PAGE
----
PAN-AMERICAN UNION. The Pan-American Union was the secretariat of the Union of American Republics from 1910 to 1948. The Union of American Republics succeeded the International Union of American States (1890–1910) and preceded the Organization of American States (OAS) (1948–).
The International Union of American States was founded following the first International Conference of American States in Washington, D.C. (2 October 1889–19 April 1890), attended by representatives from Argentina, Bolivia, Brazil, Chile, Colombia, Costa Rica, Ecuador, El Salvador, Guatemala, Haiti, Honduras, Mexico, Nicaragua, Paraguay, Peru, Uruguay, Venezuela, and of course, the United States. From 1890 to 1910 the International Union of American States more or less operated as a branch of, and was based in, the U.S. Department of State. When it was reorganized as the Union of American Republics with the Pan-American Union as its secretariat, it was moved to the new Pan-American Union Building on Constitution Avenue and 17th Street NW in Washington, D.C.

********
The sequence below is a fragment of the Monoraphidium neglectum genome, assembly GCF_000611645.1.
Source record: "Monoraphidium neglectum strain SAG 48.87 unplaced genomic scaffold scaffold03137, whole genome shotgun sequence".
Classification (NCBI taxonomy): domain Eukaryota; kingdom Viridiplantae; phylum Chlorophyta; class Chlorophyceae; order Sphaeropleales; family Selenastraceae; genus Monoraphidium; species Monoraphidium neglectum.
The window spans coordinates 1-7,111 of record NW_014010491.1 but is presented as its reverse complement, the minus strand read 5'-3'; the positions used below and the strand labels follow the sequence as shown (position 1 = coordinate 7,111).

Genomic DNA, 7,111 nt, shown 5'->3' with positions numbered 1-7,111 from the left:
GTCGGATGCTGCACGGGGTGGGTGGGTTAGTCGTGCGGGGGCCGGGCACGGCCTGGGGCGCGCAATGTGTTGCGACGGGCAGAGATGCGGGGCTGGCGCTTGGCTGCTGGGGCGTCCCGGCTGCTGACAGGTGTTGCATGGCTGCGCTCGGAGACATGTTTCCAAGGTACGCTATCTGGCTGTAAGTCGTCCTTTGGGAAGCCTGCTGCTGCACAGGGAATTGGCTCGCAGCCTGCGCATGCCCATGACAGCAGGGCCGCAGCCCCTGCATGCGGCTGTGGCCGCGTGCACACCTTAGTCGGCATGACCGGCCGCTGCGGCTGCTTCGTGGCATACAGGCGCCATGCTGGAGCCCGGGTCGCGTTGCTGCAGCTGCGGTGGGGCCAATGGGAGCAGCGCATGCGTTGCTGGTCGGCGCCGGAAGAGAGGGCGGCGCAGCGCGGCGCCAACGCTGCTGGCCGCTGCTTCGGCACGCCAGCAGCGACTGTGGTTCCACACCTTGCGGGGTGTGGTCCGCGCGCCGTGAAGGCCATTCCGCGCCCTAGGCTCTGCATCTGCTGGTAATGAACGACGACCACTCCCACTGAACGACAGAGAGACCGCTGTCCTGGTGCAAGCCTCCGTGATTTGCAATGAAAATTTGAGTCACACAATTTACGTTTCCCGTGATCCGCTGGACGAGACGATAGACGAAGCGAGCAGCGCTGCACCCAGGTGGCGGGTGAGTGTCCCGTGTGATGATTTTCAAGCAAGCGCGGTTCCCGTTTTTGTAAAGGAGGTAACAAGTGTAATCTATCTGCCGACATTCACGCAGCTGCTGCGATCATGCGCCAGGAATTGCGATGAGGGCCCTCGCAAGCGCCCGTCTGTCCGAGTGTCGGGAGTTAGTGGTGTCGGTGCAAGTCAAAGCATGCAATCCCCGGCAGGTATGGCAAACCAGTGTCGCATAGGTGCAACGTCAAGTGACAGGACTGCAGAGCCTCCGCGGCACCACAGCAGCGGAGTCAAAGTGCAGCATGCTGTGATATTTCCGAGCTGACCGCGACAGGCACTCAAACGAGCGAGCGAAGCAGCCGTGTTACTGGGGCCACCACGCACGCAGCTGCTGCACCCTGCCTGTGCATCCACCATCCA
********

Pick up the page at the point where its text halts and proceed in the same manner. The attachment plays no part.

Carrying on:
Following the formative meeting in Buenos Aires, Argentina, in 1910, the Pan-American Union organized inter-American conferences in Santiago, Chile, in 1923; Havana, Cuba, in 1928; Montevideo, Uruguay, in 1933; and Lima, Peru, in 1938. The Pan-American Union also organized the meeting in Bogota, Colombia, in 1948 that led to the founding of the Organization of American States (OAS). In 1951 the Pan-American Union was officially renamed the Secretariat of the OAS.
Gilderhus, Mark T. Pan American Visions: Woodrow Wilson in the Western Hemisphere, 1913–1921. Tucson: University of Arizona Press, 1986.
Inman, Samuel Guy. Inter-American Conferences, 1826–1954: History and Problems. Edited by Harold Eugene Davis. Washington, D.C.: The University Press, 1965.